'I built my business by ripping up the rulebook'

Jenny Biggam has built the7stars into one of the country's largest independent media agencies by spurning corporate traditions.

by Kate Bassett
Last Updated: 08 Dec 2016
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Entrepreneurs

Jenny Biggam isn't a fan of tradition. 

When she started her own media agency 11 years ago, she decided to throw out the rulebook and get rid of 'pointless rules' and 'unneccesary bureaucracy'.

Biggam quit her job as a director at media-buying giant Carat to start the7stars with Mark Jarvis in 2005. ‘We’d both been at Carat for over a decade. We understood what the big media agencies did well – and what they did badly,’ says Biggam. ‘While they had all the benefits of scale and resources, they didn’t always offer the best service or the smartest thinking.’

So the pair decided to set up an independent agency that focused on small to medium-sized advertisers in the UK and had better ideas, better deals and was a nicer place to work. They named the business the7stars in honour of the pub in Holborn where they hatched their plans.

Biggam, 49, admits that starting a business from scratch was no easy feat: ‘We’d both been part of the management team at Carat but suddenly we were making decisions about who we'd bank with, where we were going to base our office and which accountant we'd use. It was all completely new to us.’

She describes signing their first office lease as ‘absolutely terrifying’: ‘It was such a lot of money over a long period of time. Once we’d signed, we assumed we’d just be able to walk into the office, switch on the lights and get going. We had no idea that we were responsible for sorting out cabling, phone lines and electricity. We were so naive.’

They funded the business through personal savings and £200,000 from an angel investor, which they paid back within four years. ‘There are lots of VCs out there who will lend millions to start-ups. But, ironically, when you want to borrow a small sum of money, your options are pretty limited,’ says Biggam.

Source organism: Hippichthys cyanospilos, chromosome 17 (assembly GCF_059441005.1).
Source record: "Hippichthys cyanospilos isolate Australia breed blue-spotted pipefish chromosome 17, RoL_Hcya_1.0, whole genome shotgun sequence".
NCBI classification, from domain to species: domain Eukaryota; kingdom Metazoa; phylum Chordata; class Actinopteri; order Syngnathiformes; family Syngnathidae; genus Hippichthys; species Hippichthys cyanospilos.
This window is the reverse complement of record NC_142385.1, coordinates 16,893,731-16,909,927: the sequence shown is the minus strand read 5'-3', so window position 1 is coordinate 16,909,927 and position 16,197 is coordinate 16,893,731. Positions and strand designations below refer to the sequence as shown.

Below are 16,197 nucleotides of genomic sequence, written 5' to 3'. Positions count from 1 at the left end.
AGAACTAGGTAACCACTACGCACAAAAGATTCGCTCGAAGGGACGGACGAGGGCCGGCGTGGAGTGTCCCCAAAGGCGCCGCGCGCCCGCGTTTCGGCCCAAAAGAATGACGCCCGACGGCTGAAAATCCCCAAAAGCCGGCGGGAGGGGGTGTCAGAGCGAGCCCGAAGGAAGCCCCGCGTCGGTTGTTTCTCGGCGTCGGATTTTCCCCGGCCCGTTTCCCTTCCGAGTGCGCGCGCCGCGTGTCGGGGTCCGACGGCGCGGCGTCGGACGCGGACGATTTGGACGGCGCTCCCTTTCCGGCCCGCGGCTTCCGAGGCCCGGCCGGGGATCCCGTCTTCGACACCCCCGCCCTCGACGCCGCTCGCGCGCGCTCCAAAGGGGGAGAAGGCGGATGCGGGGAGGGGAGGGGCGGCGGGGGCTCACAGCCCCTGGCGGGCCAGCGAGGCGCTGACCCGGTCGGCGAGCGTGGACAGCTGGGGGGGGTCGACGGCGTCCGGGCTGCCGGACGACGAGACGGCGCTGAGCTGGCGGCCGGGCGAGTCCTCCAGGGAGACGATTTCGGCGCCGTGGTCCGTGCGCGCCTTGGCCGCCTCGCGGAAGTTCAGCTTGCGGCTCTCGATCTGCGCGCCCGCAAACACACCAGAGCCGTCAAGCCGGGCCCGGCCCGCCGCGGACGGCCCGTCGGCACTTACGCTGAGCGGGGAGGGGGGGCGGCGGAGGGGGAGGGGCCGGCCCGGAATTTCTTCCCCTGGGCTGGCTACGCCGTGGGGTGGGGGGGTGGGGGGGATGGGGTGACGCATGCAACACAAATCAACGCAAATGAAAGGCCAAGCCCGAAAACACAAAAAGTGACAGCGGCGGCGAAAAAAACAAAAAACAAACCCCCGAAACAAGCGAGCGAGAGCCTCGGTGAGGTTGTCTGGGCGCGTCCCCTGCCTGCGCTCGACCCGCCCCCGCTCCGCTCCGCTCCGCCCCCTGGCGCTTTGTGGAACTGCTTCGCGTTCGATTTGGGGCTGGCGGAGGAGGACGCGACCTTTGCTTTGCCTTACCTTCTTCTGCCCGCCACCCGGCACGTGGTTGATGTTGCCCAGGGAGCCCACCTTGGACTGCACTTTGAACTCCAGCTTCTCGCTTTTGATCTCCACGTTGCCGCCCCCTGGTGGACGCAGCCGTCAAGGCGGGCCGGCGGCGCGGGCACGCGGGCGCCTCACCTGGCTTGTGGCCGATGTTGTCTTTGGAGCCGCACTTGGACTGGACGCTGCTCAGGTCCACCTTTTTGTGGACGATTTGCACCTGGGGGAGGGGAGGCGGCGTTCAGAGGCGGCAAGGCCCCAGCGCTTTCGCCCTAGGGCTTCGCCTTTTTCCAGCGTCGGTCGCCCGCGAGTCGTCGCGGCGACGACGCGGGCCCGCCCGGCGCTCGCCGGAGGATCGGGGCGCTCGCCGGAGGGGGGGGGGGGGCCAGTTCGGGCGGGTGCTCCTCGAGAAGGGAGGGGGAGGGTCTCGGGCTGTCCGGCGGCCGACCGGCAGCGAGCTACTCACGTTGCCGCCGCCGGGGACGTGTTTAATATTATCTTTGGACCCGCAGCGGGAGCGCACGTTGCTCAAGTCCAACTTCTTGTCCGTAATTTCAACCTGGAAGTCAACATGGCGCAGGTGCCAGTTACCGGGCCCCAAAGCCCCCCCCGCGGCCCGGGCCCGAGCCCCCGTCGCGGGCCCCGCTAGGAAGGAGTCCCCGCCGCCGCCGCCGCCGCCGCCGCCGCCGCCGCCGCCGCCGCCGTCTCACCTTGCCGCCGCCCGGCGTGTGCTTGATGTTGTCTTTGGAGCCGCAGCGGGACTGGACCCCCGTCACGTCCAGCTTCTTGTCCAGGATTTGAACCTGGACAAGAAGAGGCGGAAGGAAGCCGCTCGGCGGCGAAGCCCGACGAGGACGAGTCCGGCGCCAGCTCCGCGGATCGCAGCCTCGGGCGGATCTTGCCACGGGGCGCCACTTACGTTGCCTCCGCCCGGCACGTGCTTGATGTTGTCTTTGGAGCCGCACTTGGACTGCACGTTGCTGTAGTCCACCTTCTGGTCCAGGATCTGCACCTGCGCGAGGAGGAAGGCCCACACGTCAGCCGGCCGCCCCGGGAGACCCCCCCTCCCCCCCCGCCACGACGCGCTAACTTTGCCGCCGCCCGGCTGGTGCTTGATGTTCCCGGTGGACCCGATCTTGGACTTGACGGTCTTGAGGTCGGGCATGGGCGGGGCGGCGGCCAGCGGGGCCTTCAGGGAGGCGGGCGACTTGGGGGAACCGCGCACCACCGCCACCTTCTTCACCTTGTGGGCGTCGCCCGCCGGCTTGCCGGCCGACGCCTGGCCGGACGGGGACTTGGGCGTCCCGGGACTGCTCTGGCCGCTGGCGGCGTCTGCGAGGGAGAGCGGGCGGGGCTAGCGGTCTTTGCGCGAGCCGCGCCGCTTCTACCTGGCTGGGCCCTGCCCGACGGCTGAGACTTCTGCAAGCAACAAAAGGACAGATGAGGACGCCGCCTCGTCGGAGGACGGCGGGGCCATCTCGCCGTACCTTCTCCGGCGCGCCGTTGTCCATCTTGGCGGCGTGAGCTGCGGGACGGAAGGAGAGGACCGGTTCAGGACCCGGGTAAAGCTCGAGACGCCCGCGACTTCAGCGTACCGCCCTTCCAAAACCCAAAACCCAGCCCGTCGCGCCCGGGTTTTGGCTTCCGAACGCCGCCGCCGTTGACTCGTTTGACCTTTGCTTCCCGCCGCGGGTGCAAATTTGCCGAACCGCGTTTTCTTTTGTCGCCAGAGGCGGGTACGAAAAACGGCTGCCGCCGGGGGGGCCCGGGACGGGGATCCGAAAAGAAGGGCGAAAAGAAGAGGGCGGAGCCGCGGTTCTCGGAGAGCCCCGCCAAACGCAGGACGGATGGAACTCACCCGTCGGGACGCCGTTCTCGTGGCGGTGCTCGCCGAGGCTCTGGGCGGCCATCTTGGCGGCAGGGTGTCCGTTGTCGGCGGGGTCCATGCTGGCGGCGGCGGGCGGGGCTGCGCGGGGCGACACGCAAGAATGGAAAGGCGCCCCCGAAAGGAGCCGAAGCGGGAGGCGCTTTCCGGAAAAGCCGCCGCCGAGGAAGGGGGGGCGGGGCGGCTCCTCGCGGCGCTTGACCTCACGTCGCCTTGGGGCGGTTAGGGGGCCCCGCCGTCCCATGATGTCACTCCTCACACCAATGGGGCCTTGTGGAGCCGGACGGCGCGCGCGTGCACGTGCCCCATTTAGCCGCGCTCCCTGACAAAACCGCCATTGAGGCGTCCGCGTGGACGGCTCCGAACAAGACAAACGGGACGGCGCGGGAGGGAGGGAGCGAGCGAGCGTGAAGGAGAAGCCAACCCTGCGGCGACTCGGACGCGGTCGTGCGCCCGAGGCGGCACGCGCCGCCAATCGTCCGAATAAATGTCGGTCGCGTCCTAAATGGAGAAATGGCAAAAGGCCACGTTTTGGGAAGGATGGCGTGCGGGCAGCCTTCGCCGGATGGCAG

The7stars now turns over £209m, buying media space and measuring advertising campaigns for the likes of fashion chain Jigsaw, Virgin EMI Records, Iceland Foods and Gala Coral. It employs 160 people and has been named one of the Sunday Times top five ‘Best Small Companies to Work For’ four years running.

Biggam says they’ve built the business by spurning tradition: ‘Instead of thinking of all the rules we needed to follow, we asked what rules can we get rid of?’ They started by ditching job titles to create a completely flat and open structure, and they introduced equal profit share, meaning co-founders and school leavers get the same bonus.

They also banned bureaucracy and unnecessary paperwork, including holiday forms. ‘Staff get unlimited holiday. Whether you want to take time off for a new baby, a honeymoon, a trip around India or a floristry course, the policy is the same: take as much time as you need,’ explains Biggam. ‘People are judged on their output, not how much time they spend in the office.’

All the7stars staff spend a week doing a job-swap. ‘You have more respect for colleagues when you understand what they do,’ says Biggam. ‘I recently spent a week working on reception and learnt just how tough and overlooked that role is.’

Biggam is adamant that the7stars will remain independent: ‘We don’t have any external shareholders to answer to or global corporate guidelines to adhere to. That’s a huge advantage to us. If someone comes up with a great idea, we can implement it straight away.’

And, unusually for an entrepreneur, she’s wary of the business snowballing. Worried that the7stars would lose its unique culture if it got much bigger, Biggam and Jarvis launched a second agency last month called Bountiful Cow. ‘It has a separate management team, different offices and it’s more digitally focussed,’ she says. ‘The only similarity is that it’s named after one of our favourite watering holes.’

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